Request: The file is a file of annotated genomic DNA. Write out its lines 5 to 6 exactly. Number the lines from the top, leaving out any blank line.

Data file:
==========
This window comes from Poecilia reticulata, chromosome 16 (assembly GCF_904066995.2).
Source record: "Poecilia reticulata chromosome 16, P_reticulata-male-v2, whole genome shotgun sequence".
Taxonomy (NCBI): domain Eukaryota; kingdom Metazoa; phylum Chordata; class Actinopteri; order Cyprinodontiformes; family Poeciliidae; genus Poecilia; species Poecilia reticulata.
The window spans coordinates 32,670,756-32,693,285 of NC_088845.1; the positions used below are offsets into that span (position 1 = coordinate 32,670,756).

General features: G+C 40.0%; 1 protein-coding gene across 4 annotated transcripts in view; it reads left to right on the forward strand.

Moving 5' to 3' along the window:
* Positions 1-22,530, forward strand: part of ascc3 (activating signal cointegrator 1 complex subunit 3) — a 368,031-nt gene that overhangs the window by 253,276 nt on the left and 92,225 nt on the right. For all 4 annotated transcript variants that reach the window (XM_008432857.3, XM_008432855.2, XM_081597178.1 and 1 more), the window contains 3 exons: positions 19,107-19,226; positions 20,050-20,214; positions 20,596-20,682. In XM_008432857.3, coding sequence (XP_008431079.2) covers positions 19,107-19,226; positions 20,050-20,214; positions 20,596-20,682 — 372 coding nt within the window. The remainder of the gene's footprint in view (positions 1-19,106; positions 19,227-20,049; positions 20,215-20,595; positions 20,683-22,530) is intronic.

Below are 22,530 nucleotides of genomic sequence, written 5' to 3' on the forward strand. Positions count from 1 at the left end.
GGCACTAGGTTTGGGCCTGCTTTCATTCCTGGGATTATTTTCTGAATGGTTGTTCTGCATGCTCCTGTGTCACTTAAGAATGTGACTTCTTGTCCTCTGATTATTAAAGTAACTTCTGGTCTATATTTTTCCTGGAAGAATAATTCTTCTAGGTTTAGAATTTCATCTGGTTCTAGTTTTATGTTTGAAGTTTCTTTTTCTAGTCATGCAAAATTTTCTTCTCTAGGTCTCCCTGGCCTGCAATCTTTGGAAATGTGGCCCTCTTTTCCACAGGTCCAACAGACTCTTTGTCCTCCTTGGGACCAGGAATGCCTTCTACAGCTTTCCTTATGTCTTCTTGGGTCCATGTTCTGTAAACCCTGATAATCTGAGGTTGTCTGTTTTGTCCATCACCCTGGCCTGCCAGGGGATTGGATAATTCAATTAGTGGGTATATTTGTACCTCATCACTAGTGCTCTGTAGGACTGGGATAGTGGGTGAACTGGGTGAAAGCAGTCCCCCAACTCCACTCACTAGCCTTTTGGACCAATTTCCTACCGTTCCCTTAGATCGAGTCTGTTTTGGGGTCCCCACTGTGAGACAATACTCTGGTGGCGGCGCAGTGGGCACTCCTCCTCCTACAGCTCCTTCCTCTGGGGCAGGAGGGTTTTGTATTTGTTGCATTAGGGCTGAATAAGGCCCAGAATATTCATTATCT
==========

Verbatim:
General features: G+C 40.0%; 1 protein-coding gene across 4 annotated transcripts in view; it reads left to right on the forward strand.

Moving 5' to 3' along the window: